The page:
This historic book may have numerous typos, missing text, images, or index. Purchasers can download a free scanned copy of the original book (without typos) from the publisher. 1814. Not illustrated. Excerpt: ... receive them into the town, and to enfranchize them as natural inhabitants: but in the night they treacherously fell upon the townsmen and cut all their throats, and marrying their wives, possessed themselves of the city. CHAP. III. The Lacedcemonians establish an oligarchy in every city; Dionysius disarms the Syracusans. sllcibiades killed; the manner of his death. Clearchus's tyranny in Byzantium. The battle of Porus against his countrymen the Lacedcemonians. Lysander projects to deprive the Heraclidae of the sovereign power. IN Greece, after the end of the Peloponnesian war, the Lacedaemonians, by the general consent of all, had the sovereign command both at sea and land. Whereupon they created Lysander again high admiral, with power to establish the Hennoste, * (as they called them), in every city wherever he came. For, because the Democratists were enemies to the Lacedtemonians, they ordered an oligarchy to be settled in every city, and imposed a tribute upon all they subdued. And although they made no use of money at any time before, yet now they treasured up from the tributes paid in by the cities, a thousand talents every yetr. When they had settled the affairs of Greece, as they thought best for the support of their authority, they sent Aristus, a noble person, to Syracuse, under colour of abrogating the tyranny, but in truth, and underhand, to confirm it. For they concluded, that if they were instrumental to fix him in his new-got empire, they should ever oblige him to be a friend to them. Aristus, after he came to Syracuse, had a private conference with Dionysius concerning these matters: and yet in the mean time encouraged the people with fair promises to restore them to their former liberties: but, instead of that, he betrayed Nicoteles, the g...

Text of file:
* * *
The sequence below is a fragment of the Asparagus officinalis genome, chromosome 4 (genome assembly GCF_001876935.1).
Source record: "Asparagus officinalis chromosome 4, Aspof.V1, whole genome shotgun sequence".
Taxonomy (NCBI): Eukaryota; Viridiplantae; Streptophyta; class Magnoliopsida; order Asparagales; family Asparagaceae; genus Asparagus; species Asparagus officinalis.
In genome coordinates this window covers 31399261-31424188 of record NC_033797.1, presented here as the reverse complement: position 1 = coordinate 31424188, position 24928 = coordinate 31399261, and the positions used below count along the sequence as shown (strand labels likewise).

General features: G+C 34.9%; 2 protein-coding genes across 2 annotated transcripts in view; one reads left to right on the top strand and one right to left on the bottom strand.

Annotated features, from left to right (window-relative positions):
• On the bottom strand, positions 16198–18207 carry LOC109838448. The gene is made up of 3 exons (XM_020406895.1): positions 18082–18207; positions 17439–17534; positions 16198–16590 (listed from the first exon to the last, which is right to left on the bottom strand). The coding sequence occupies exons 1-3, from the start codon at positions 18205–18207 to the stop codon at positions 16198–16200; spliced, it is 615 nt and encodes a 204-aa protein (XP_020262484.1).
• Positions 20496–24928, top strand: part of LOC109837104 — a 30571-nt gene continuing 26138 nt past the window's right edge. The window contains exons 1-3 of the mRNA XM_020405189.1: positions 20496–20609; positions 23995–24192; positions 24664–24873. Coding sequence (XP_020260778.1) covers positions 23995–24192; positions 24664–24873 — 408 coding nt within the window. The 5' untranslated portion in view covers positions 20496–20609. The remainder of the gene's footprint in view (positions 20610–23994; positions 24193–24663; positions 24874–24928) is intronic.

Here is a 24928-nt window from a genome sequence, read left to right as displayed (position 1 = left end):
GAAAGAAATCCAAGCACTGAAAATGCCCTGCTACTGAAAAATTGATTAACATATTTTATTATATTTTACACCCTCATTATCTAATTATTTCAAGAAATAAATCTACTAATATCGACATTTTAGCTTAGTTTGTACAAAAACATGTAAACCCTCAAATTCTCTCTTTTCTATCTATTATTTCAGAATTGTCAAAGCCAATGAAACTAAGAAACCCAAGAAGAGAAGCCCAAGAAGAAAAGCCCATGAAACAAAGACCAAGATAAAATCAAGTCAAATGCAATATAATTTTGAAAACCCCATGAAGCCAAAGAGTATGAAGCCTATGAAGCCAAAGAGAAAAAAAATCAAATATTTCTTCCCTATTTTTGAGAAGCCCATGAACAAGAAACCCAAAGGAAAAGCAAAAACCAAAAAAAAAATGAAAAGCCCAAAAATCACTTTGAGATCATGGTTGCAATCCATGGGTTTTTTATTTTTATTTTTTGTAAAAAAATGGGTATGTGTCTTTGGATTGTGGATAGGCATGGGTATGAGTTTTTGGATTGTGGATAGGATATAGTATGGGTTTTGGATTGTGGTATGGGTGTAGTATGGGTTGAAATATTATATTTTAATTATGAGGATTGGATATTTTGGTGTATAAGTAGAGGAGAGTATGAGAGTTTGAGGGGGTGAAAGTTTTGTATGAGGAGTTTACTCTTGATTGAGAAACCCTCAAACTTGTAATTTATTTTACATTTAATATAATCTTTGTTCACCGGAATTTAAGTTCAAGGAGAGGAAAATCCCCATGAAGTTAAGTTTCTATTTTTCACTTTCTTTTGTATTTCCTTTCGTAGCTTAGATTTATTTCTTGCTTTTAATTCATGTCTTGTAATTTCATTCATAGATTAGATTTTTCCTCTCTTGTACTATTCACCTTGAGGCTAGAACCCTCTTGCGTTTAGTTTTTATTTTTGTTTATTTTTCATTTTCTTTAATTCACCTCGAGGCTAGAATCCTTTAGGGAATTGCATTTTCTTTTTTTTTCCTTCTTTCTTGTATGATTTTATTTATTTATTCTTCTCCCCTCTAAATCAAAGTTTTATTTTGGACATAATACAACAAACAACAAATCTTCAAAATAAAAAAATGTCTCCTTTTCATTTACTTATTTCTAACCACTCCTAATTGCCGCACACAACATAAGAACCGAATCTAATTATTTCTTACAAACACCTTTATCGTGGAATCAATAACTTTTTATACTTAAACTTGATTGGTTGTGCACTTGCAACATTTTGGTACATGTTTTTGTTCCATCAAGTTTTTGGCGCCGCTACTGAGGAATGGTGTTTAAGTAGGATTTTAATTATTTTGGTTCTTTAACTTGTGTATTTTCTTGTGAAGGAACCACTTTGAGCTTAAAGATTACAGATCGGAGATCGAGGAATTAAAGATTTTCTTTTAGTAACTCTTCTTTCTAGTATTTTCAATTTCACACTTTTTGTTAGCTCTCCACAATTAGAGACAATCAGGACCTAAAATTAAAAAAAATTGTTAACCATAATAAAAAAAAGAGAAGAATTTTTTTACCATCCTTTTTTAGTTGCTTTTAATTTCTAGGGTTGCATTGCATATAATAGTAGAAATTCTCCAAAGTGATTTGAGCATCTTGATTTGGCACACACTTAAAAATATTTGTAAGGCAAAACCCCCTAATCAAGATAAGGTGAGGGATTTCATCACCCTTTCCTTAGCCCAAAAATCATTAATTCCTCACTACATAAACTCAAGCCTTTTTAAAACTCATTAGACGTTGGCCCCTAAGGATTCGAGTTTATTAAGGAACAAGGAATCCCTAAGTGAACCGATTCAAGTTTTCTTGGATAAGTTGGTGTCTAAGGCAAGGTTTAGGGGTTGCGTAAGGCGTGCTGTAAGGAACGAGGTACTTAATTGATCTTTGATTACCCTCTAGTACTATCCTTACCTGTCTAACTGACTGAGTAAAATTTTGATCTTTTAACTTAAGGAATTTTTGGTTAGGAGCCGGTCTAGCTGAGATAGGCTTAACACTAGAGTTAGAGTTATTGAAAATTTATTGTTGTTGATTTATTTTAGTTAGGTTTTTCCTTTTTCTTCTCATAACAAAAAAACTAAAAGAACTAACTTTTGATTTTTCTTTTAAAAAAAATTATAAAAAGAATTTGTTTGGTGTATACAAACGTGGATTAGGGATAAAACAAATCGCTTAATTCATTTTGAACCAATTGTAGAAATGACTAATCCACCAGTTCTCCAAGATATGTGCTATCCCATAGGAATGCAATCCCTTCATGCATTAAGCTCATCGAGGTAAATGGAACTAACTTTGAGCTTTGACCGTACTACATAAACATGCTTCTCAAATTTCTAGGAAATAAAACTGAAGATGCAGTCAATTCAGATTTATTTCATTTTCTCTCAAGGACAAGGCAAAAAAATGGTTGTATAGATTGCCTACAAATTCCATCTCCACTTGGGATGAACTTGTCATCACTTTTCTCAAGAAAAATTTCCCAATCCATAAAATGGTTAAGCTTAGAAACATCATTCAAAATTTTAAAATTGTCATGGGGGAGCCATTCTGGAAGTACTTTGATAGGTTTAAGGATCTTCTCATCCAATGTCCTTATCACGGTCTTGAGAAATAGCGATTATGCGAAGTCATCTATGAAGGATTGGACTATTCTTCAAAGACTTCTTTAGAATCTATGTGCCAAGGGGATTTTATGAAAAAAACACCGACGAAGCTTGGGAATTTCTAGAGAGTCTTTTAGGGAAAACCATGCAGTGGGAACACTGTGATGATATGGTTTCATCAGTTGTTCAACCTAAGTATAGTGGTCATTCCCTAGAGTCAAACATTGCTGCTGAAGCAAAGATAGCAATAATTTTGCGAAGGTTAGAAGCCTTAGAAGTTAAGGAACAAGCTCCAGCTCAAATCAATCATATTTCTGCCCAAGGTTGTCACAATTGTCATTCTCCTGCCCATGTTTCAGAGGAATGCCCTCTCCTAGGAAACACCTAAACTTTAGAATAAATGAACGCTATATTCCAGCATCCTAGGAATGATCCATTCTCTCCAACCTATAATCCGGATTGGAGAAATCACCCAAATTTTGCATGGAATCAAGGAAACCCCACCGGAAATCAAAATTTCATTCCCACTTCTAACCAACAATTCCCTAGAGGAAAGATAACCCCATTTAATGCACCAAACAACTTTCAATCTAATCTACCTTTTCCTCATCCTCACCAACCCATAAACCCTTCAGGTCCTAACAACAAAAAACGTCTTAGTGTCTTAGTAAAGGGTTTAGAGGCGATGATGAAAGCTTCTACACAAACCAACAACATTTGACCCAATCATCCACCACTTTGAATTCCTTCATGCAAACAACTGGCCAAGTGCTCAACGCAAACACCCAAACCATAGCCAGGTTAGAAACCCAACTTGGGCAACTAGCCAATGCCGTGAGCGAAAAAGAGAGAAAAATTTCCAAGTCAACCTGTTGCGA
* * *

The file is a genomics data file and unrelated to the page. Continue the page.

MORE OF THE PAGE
eBook The Historical Library of Diodorus the Sicilian (Volume 1); In Fifteen Books. to Which Are Added the Fragments of Diodorus, and Those Published